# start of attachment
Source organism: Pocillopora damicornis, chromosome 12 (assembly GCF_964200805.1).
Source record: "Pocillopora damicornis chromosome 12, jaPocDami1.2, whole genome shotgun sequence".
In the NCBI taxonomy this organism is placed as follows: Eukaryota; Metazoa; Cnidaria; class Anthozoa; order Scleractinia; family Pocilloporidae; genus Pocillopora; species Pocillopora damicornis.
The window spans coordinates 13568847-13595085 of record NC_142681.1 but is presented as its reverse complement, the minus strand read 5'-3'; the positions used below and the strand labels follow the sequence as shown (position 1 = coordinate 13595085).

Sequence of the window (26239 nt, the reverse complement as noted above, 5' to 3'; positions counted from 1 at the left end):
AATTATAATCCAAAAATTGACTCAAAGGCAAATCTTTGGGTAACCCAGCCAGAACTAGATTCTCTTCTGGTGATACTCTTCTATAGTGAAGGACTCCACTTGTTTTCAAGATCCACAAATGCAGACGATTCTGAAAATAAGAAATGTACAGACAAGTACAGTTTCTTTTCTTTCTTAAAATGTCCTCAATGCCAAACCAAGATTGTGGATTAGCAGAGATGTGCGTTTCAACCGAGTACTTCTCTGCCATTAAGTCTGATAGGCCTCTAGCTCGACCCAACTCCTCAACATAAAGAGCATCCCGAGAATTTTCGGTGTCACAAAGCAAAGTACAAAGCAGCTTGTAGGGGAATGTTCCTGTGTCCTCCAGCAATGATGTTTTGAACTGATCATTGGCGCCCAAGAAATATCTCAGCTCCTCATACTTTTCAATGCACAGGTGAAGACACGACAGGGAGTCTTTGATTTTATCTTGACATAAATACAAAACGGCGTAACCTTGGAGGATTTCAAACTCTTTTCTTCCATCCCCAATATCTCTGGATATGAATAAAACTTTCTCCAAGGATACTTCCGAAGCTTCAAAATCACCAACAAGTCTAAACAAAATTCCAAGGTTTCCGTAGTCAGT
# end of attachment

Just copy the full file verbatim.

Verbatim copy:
Source organism: Pocillopora damicornis, chromosome 12 (assembly GCF_964200805.1).
Source record: "Pocillopora damicornis chromosome 12, jaPocDami1.2, whole genome shotgun sequence".
In the NCBI taxonomy this organism is placed as follows: Eukaryota; Metazoa; Cnidaria; class Anthozoa; order Scleractinia; family Pocilloporidae; genus Pocillopora; species Pocillopora damicornis.
The window spans coordinates 13568847-13595085 of record NC_142681.1 but is presented as its reverse complement, the minus strand read 5'-3'; the positions used below and the strand labels follow the sequence as shown (position 1 = coordinate 13595085).

Sequence of the window (26239 nt, the reverse complement as noted above, 5' to 3'; positions counted from 1 at the left end):
AATTATAATCCAAAAATTGACTCAAAGGCAAATCTTTGGGTAACCCAGCCAGAACTAGATTCTCTTCTGGTGATACTCTTCTATAGTGAAGGACTCCACTTGTTTTCAAGATCCACAAATGCAGACGATTCTGAAAATAAGAAATGTACAGACAAGTACAGTTTCTTTTCTTTCTTAAAATGTCCTCAATGCCAAACCAAGATTGTGGATTAGCAGAGATGTGCGTTTCAACCGAGTACTTCTCTGCCATTAAGTCTGATAGGCCTCTAGCTCGACCCAACTCCTCAACATAAAGAGCATCCCGAGAATTTTCGGTGTCACAAAGCAAAGTACAAAGCAGCTTGTAGGGGAATGTTCCTGTGTCCTCCAGCAATGATGTTTTGAACTGATCATTGGCGCCCAAGAAATATCTCAGCTCCTCATACTTTTCAATGCACAGGTGAAGACACGACAGGGAGTCTTTGATTTTATCTTGACATAAATACAAAACGGCGTAACCTTGGAGGATTTCAAACTCTTTTCTTCCATCCCCAATATCTCTGGATATGAATAAAACTTTCTCCAAGGATACTTCCGAAGCTTCAAAATCACCAACAAGTCTAAACAAAATTCCAAGGTTTCCGTAGTCAGT